Chapter 53

                Mary had only been to a few bars in her college career, a tally she was quite happy with, so she didn’t have a great standard of comparison as she walked into the one at the address Ralph Chapman had provided her. All the same, it still came off as a bit dingy, dark walls and battered stools instead of the usual cornucopia of bubbly wait staff and bright neon signs advertising drink specials. This was a real bar, a place people came to drown their troubles, not where college students gathered to create fits of intoxicated revelry. It was also almost completely deserted, save for a thick-necked man in a stained apron standing behind the bar, and the barely visible profile of Ralph Chapman tucked away in a corner booth.

                Empty as it looked, Mary was still scanning the area telepathically, just in case there were a few unseen presences hidden in some unseen nook. She came up empty, however. The only thoughts in the building seemed to be Ralph’s, the bartender’s, and a busboy in back who was worried about making this month’s rent. She eased into the opposite side of the booth from Ralph Chapman, who was drinking a lemonade.

                “Can I get you anything?”

                “I don’t suppose they have tea here, do they?” Mary asked.

                “Just the iced kind,” Ralph replied.  “But they do make a mean lemonade.” He leaned out of the booth and motioned to the bartender, tapping on his glass to signal another round was needed.

                “If it’s alcoholic, you’ll be drinking that yourself,” Mary warned him.

                “Not a drop,” Ralph assured her. “I’m like you, Ms. Smith. I prefer to keep a clear head about me. It’s an important trait in this line of work.”

                “You mean illegally coercing off the books meetings with students who are supposed to be under your care?” Mary could have played it more aloof, she was sure that was what Nick or Alice would have done, but she didn’t have their tolerance for bullshit. Ralph might be able to compel her to show up here, however that didn’t mean she had to be nice, or pretend this was anything other than the forced meeting it was.

                “Fair enough,” Ralph said. “I’m playing loose with the rules, and you don’t like it. Hard to begrudge you that. And I’m sure that none of you, or your friends, or professors have ever taken actions that fell outside the rules. Otherwise, I can’t imagine you’d be sitting quite so easily on that high horse of yours.”

                Mary didn’t think she let his jab show on her face, but Ralph Chapman smiled anyway, like he’d just glimpsed what he was looking for. “If I could prove even half the things I know have happened, this would be a very different conversation, but we both know you’re all too clever for that. So instead, just try to appreciate what it’s like to be on the other side of the equation for a change.”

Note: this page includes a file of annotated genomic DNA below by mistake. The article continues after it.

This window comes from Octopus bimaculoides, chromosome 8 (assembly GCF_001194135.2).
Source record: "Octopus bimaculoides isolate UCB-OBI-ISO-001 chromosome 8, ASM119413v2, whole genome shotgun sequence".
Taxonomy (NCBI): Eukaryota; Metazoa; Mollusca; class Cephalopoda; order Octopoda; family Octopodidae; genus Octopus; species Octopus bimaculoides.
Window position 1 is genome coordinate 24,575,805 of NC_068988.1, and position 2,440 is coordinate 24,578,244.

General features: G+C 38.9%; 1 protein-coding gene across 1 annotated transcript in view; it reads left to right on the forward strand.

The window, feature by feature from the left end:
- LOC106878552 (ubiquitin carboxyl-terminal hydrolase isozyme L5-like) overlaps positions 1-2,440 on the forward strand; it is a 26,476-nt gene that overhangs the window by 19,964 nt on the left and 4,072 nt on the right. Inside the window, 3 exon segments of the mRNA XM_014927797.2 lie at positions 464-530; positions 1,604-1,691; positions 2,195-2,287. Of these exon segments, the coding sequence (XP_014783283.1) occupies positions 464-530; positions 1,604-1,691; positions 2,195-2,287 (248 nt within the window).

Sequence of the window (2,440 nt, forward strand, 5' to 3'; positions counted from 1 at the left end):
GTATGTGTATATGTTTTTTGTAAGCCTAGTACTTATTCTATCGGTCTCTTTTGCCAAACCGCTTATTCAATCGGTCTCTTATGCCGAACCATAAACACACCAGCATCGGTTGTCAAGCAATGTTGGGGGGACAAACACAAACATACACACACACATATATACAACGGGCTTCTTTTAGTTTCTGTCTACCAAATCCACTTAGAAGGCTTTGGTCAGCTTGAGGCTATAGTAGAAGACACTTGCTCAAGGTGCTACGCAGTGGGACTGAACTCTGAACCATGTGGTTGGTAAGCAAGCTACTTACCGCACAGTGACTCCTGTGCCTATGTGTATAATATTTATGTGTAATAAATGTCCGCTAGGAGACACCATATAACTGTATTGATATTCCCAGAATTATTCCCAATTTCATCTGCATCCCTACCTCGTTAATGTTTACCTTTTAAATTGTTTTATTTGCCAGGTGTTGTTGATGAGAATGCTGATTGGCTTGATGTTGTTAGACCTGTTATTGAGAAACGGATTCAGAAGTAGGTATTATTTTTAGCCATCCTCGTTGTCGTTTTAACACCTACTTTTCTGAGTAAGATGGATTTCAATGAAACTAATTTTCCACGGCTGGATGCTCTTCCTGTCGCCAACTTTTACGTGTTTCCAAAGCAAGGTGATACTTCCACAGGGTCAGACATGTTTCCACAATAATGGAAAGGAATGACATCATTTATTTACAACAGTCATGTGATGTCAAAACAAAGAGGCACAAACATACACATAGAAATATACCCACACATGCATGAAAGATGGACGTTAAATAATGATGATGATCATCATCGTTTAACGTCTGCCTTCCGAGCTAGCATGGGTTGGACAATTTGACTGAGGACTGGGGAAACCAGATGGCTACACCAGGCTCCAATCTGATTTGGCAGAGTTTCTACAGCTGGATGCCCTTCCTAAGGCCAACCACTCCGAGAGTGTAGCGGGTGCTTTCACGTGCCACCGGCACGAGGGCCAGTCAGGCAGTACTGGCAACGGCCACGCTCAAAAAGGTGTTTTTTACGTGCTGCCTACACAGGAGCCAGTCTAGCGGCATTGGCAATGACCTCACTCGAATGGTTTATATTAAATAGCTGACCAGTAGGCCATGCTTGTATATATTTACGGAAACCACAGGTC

“You wanted to talk to me about Globe.” Mary didn’t have a comeback for his accusation, her own mind was flooded with all the semi-to-totally-illegal activities they’d undertaken over the years, from secret dream conversations with Globe to reviving Nick’s memories, and all the smaller stuff in between.

                “Maybe a little bit.” Ralph Chapman paused as the bartender walked over and set a fresh glass of lemonade in front of Mary. “Mostly I wanted to ask if you have any guesses as to why he tried to abduct you once, and only once. You probably don’t know this, but Globe was a tenacious Hero, never the sort to easily give up on something once he’d set his mind to it. Yet after one failed attempt, he’s left you completely unaccosted. Even stranger is the fact that you are the one he wanted in the first place, when his son was living in the same dorm.”

                Mary tried a sip of her drink. It was good, if a bit tart for her tastes. “There’s not a week that goes by I don’t ask myself some of those same questions. I’ve tried my hardest to figure things out, and eventually I had to accept that I just don’t see enough of the board.”

                “The board?”

                “I like chess, Mr. Chapman,” Mary explained. “But right now, all I can see are the few pieces around me. I don’t know what Globe is doing, or what moves he’s making, so I can’t make sense out of the few actions I catch a glimpse of. Truthfully, I don’t even know if he’s playing the same game as the rest of us.”

                “That is… well put,” Ralph agreed after a brief pause. “None of us has any idea of what Globe is after, which makes him all the more dangerous. He has incredible power, and a gift for leading others. When he strikes, it will be hard and ferocious, and I’d very much like to have any bit of warning I can manage to glean. So again I ask, not for well-thought out ideas or provable points, but do you have any guesses at why he may have taken you?”